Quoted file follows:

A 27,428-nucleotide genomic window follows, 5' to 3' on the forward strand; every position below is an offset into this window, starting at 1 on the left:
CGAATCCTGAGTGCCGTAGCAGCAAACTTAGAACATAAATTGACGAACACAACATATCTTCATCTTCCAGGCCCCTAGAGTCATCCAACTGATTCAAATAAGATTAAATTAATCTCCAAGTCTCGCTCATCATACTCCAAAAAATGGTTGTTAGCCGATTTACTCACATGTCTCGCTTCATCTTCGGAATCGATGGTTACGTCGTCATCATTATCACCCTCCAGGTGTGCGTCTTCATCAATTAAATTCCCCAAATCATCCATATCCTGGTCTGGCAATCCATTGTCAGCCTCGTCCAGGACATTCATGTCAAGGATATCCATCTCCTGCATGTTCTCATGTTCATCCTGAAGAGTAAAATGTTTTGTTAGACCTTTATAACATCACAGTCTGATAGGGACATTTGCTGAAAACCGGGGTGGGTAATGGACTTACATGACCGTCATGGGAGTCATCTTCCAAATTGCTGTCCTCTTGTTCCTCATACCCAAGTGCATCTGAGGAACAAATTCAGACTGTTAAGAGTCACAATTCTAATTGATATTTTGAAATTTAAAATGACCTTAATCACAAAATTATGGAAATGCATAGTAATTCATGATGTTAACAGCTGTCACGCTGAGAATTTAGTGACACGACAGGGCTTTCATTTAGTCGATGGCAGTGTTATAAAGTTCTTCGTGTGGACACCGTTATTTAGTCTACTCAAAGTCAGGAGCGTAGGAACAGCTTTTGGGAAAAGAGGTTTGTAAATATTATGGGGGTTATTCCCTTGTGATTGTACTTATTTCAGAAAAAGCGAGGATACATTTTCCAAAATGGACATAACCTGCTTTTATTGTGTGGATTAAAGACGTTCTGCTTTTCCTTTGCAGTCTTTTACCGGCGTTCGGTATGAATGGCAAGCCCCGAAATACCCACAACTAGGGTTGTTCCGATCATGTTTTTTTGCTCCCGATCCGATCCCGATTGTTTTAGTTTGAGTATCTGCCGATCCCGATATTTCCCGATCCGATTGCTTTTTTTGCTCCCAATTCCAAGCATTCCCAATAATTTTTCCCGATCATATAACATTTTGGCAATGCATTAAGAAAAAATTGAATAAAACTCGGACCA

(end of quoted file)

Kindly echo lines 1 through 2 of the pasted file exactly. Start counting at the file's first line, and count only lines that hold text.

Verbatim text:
A 27,428-nucleotide genomic window follows, 5' to 3' on the forward strand; every position below is an offset into this window, starting at 1 on the left:
CGAATCCTGAGTGCCGTAGCAGCAAACTTAGAACATAAATTGACGAACACAACATATCTTCATCTTCCAGGCCCCTAGAGTCATCCAACTGATTCAAATAAGATTAAATTAATCTCCAAGTCTCGCTCATCATACTCCAAAAAATGGTTGTTAGCCGATTTACTCACATGTCTCGCTTCATCTTCGGAATCGATGGTTACGTCGTCATCATTATCACCCTCCAGGTGTGCGTCTTCATCAATTAAATTCCCCAAATCATCCATATCCTGGTCTGGCAATCCATTGTCAGCCTCGTCCAGGACATTCATGTCAAGGATATCCATCTCCTGCATGTTCTCATGTTCATCCTGAAGAGTAAAATGTTTTGTTAGACCTTTATAACATCACAGTCTGATAGGGACATTTGCTGAAAACCGGGGTGGGTAATGGACTTACATGACCGTCATGGGAGTCATCTTCCAAATTGCTGTCCTCTTGTTCCTCATACCCAAGTGCATCTGAGGAACAAATTCAGACTGTTAAGAGTCACAATTCTAATTGATATTTTGAAATTTAAAATGACCTTAATCACAAAATTATGGAAATGCATAGTAATTCATGATGTTAACAGCTGTCACGCTGAGAATTTAGTGACACGACAGGGCTTTCATTTAGTCGATGGCAGTGTTATAAAGTTCTTCGTGTGGACACCGTTATTTAGTCTACTCAAAGTCAGGAGCGTAGGAACAGCTTTTGGGAAAAGAGGTTTGTAAATATTATGGGGGTTATTCCCTTGTGATTGTACTTATTTCAGAAAAAGCGAGGATACATTTTCCAAAATGGACATAACCTGCTTTTATTGTGTGGATTAAAGACGTTCTGCTTTTCCTTTGCAGTCTTTTACCGGCGTTCGGTATGAATGGCAAGCCCCGAAATACCCACAACTAGGGTTGTTCCGATCATGTTTTTTTGCTCCCGATCCGATCCCGATTGTTTTAGTTTGAGTATCTGCCGATCCCGATATTTCCCGATCCGATTGCTTTTTTTGCTCCCAATTCCAAGCATTCCCAATAATTTTTCCCGATCATATAACATTTTGGCAATGCATTAAGAAAAAATTGAATAAAACTCGGACCA